Random El Salvador

Today is Spanish Friday so this post is in Spanish. If you participated in Spanish Friday on your own blog, leave your link in comments. English translation is in italics!

Cuándo regresamos de El Salvador yo compartí con ustedes un montón de fotos que tomé mientras estábamos allí pero todavia tengo unas fotos interesantes que no encajan fácilmente en un tema. Hoy comparto esas fotos “random” con ustedes.

When we returned from El Salvador I shared a whole bunch of photos with all of you which I had taken while we were there. However, I still have some interesting photos that don’t fit easily into a category – Today I share those “random” photos with you.

Una Tía de Carlos tiene un van decorado con un imagen de los “Thundercats” – no sé por qué.

One of Carlos’s aunts has a van decorated with an image of the “Thundercats” – I don’t know why.

La próxima vez que se quejan de tener que lavar la ropa, mejor estar agradecidos por su lavadora y secadora. Esta es la forma de lavar la ropa en la casa de Carlos.

Next time you complain about needing to do laundry, be thankful for your washer and dryer. This is how you do laundry at Carlos’s house.

Camisas de la Selecta (equipo de fútbol) para toda la familia por venta en una tienda en Metrocentro.

La Selecta (soccer team) shirts for the whole family for sale in a store at Metrocentro.

Donas por venta en WalMart, San Salvador. (Fijaste que no están en una vitrina?)

Donuts for sale at WalMart, San Salvador. (Did you notice they’re not in a glass case?)

Pregunté por qué los árboles y postes de teléfono estaban pintados de blanco en la parte de abajo. Se me dijo que le da un aspecto limpio y simboliza la paz, (no sé si es verdad.)

I asked why trees and telephone poles were painted white on the bottom. I was told that it gives a clean look and symbolizes peace, (I don’t know if that’s true.)

CD’s, DVD’s, etc.

Chalet Teresita, Chalatenango

Estos jóvenes estaban usando pintura en aerosol en la pared en plena luz del día. Estaban destruyendo la propiedad o creando arte? No lo sabemos.

These young people were spray painting the wall in broad daylight. Were they destroying property or creating art? We don’t know.

¿Quién quiere agua de coco?

Who wants agua de coco?

Este era el pasajero en frente de nosotros en la fila mientras esperábamos abordar nuestro vuelo de regreso. Una familia en los Estados Unidos iba a comer Pollo Campero por la cena. (Tenga en cuenta que la bolsa tiene una foto de la catedral antes de que fuera destruido unos meses más tarde.)

This was the passenger in front of us in line while we waited to board our flight home. A family in the United States is going to eat Pollo Campero for dinner. (Note that the bag has a photo of the cathedral before it was destroyed a few months later.)


  1. I am not sure about the tree thing — although, interesting story.

    If I am not mistaken, the practice comes from disease prevention or the like. There was a substance they would “paint” onto tree trunks in the same manner and they helped deter insects and/diseases. That’s my vague recollection of the reasons for it. It is not paint as far as I know, but it might be in the case of your pic.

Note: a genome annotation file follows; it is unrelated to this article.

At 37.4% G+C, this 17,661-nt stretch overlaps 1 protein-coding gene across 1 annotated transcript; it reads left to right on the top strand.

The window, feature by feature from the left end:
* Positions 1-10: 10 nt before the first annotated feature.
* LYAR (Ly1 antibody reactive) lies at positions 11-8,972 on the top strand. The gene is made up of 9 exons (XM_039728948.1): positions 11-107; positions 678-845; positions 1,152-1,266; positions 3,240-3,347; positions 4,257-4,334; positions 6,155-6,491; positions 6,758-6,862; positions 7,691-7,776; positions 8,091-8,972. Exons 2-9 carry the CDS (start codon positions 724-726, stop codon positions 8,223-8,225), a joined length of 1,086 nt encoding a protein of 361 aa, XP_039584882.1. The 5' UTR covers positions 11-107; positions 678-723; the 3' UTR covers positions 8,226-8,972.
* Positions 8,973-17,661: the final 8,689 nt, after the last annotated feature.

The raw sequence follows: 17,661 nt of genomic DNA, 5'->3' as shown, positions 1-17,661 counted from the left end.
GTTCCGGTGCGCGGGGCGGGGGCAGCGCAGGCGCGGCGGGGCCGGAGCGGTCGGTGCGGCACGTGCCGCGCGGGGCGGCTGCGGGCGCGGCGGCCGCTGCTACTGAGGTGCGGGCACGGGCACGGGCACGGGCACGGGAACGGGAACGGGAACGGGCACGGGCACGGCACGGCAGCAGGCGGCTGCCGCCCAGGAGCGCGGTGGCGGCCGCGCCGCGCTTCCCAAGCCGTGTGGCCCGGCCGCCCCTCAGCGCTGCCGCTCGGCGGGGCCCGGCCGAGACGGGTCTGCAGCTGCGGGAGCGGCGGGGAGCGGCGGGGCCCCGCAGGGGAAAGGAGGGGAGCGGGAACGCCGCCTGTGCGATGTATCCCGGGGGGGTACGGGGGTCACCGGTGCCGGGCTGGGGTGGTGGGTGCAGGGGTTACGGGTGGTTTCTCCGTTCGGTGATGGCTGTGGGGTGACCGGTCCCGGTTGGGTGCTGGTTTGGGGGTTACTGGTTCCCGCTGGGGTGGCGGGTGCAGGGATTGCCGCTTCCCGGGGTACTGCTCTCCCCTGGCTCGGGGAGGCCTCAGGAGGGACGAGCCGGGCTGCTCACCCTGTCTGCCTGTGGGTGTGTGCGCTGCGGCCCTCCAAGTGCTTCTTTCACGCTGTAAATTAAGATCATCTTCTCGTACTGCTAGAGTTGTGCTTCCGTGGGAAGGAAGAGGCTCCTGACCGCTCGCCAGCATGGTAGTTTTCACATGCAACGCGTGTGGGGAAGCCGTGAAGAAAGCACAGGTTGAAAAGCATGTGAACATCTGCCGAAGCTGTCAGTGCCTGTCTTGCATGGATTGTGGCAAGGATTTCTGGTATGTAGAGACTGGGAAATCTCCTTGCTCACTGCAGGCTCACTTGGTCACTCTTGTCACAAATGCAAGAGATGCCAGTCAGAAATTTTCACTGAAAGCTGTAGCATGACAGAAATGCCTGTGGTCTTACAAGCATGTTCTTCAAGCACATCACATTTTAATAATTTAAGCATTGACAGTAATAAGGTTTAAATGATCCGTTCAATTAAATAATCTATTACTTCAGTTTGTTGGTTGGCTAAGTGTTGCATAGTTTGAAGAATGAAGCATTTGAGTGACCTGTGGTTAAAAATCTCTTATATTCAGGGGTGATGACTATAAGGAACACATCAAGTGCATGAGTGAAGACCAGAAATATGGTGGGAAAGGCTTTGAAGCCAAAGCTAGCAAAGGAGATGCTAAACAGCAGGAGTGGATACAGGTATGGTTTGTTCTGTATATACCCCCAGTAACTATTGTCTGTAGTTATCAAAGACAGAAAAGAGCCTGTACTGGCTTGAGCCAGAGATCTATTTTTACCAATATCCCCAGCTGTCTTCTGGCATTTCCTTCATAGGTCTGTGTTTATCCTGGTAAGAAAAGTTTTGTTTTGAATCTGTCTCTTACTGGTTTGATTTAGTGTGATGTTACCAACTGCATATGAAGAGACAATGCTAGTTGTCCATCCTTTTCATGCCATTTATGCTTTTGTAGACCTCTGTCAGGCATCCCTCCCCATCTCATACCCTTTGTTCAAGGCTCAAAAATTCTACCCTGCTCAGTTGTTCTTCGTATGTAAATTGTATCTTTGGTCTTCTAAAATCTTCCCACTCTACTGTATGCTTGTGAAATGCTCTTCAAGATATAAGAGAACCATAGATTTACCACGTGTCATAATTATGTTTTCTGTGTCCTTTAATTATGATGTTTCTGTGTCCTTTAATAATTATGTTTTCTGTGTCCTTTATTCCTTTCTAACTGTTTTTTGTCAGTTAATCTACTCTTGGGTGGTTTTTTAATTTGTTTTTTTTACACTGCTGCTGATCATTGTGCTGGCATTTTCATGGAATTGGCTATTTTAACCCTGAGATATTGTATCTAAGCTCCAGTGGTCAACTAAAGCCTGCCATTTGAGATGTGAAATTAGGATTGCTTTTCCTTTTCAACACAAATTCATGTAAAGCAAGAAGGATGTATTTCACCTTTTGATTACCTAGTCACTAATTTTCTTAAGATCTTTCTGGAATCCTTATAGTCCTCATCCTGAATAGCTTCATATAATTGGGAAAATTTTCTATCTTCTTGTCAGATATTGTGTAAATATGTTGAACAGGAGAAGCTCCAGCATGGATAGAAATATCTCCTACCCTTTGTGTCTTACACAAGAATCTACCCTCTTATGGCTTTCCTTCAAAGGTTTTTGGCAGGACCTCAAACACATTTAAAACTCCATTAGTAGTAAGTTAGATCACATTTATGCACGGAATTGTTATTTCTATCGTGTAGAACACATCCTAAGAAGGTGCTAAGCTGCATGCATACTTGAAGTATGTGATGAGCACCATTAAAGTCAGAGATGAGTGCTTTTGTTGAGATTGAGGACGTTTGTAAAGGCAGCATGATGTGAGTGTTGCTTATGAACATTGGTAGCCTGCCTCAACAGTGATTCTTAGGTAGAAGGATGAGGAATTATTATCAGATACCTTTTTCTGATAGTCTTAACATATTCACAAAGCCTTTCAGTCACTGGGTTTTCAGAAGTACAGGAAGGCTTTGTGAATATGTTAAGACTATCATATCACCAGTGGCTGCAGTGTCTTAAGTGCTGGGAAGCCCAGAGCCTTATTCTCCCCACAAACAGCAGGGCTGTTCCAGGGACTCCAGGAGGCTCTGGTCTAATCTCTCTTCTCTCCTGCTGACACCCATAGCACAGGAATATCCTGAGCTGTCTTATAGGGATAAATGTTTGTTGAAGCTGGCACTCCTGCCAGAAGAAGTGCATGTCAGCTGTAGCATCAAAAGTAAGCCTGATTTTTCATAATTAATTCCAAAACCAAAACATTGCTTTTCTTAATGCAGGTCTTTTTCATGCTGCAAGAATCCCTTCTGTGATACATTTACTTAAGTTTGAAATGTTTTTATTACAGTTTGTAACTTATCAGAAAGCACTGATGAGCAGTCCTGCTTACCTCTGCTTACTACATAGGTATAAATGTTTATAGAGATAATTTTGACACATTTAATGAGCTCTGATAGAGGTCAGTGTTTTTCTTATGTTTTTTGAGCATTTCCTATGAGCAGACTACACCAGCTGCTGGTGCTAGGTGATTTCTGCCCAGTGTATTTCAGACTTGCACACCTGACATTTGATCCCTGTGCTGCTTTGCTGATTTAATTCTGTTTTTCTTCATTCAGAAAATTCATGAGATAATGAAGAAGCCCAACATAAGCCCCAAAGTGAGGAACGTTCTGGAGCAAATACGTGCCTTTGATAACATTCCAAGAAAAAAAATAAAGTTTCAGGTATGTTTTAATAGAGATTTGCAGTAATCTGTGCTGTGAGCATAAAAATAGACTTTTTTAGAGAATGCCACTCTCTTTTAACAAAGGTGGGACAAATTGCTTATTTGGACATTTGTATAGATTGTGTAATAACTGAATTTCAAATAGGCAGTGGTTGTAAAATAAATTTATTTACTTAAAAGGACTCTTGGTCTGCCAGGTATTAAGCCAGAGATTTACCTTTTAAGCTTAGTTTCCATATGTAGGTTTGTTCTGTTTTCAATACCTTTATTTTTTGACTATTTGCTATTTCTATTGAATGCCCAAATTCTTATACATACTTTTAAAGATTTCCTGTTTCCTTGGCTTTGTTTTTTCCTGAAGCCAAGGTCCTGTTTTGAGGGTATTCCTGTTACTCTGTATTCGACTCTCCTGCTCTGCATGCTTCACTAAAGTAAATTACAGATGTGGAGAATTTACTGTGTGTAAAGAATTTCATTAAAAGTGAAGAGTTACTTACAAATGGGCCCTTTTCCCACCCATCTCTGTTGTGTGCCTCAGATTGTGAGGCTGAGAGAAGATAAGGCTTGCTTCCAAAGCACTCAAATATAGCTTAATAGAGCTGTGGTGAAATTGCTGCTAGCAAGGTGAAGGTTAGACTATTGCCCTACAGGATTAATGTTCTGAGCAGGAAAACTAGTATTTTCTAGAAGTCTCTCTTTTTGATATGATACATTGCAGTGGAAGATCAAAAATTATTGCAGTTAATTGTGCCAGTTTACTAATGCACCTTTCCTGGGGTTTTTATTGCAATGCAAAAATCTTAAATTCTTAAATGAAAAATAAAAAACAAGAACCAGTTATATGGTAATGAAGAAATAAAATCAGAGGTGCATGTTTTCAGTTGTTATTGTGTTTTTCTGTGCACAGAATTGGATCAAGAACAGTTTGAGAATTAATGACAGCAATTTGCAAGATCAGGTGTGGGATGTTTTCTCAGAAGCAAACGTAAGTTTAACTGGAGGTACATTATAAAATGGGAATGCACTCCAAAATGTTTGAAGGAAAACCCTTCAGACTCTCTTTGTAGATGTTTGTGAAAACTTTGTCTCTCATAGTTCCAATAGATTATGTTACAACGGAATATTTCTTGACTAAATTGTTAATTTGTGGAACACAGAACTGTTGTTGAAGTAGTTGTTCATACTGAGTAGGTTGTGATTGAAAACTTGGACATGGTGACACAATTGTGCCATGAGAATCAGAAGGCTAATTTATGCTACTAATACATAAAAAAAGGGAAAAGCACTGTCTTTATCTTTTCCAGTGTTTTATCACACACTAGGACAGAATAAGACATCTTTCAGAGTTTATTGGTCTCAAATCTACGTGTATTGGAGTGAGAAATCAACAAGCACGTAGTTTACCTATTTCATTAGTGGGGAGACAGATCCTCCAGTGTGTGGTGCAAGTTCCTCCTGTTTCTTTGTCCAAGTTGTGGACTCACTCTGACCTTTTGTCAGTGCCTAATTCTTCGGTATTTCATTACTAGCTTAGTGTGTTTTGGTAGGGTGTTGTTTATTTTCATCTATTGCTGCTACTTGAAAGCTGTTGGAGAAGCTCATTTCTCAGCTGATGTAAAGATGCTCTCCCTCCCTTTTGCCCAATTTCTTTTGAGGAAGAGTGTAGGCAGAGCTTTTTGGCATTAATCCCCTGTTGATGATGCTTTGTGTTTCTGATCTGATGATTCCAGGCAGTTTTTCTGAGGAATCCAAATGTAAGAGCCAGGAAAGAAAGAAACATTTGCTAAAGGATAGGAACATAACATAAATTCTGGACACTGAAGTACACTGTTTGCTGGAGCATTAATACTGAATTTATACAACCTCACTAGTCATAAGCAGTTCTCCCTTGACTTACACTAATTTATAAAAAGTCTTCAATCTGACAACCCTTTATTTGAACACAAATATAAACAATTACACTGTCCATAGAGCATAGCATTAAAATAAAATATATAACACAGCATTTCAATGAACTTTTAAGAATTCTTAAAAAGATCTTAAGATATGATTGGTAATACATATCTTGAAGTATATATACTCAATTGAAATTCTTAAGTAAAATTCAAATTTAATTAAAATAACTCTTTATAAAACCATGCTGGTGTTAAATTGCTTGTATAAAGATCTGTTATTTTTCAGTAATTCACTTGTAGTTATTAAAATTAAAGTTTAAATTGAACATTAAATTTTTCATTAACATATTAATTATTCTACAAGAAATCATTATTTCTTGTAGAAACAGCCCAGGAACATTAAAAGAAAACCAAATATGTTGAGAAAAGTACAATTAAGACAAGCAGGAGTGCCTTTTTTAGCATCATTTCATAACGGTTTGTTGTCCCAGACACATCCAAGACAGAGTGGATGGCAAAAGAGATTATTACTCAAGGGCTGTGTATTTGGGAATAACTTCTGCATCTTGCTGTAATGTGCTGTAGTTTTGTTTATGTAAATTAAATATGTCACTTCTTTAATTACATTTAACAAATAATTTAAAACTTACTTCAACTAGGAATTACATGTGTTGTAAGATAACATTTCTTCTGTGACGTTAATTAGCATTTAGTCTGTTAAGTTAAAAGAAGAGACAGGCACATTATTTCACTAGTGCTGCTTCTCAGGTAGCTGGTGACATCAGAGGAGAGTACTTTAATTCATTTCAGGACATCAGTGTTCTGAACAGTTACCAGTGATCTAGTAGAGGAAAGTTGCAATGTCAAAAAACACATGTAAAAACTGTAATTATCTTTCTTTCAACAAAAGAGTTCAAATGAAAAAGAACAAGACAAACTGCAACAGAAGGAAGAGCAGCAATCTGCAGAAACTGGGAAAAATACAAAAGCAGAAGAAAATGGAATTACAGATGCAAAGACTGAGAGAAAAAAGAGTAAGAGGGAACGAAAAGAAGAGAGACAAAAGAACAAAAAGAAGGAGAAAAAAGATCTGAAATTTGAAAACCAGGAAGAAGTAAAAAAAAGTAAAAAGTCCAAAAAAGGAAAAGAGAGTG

• Yes, usually it’s a white paint containing lime that’s painted on trees to prevent disease and insects but in el Salvador, while this may have been how it originated, it’s become so wide spread that even the bottoms of non wooden posts are painted as a sign of cleanliness!!

  2. Muchas gracias por las fotos! Visite El Salvador cinco veces con mi iglesia en York, PA, York Alliance Church. Es una Alianza Cristiana de Misionarios. Cada vez me encanta mas el pais. Es un sueno mio de vivir alli…


  3. I love how much that trip inspired you and made such an impact in your life! What a gift.

    I’m going to hug and kiss my Maytag now…LOL!

  4. I can confirm for the trees, it is to prevent diseases and insects. China does that too… France as well. Lots of countries do I think but come to think of it I have never seen it in Canada!

    I like the explanation given though!

  5. Oh and for donuts… funny story but apparently Thai people are crazy about them. See, I don’t eat donuts, don’t really pay attention to them. They don’t exist in France and they aren’t that popular in Canada it seems (I see more Canadians eating cookies for instance).

    But when we were in Thailand, you wouldn’t have believe the lineup at Dunkin Donuts. It was insane! People were queuing for hours. We mentioned that to a few people in Singapore and they noted it was a local things, S’pore people themselves like to bring back donuts to friends when they go to Thailand.

    Funny when you think of it… donuts are just dough and sugar, right? Yet they are delicacies in some parts of the world! :lol:

  6. The explanation for the white paint on the trees in Mexico is always that it protects them from some kind of insect. I like the idea of it symbolizing peace so much more!

  7. Walnut trees where I grew up were painted white on the bottom and my understanding was that the paint had pesticide in it so bugs wouldn’t crawl up the trunk and burrow into the tree and kill it.

  8. About the trees… It’s lime!!
    Aquí, en algunos pueblos pequeños de la Argentina, aún pintan las bases de los troncos de los árboles para que las hormigas no suban y se coman el follaje.
    Al old and cheap solution against ants.

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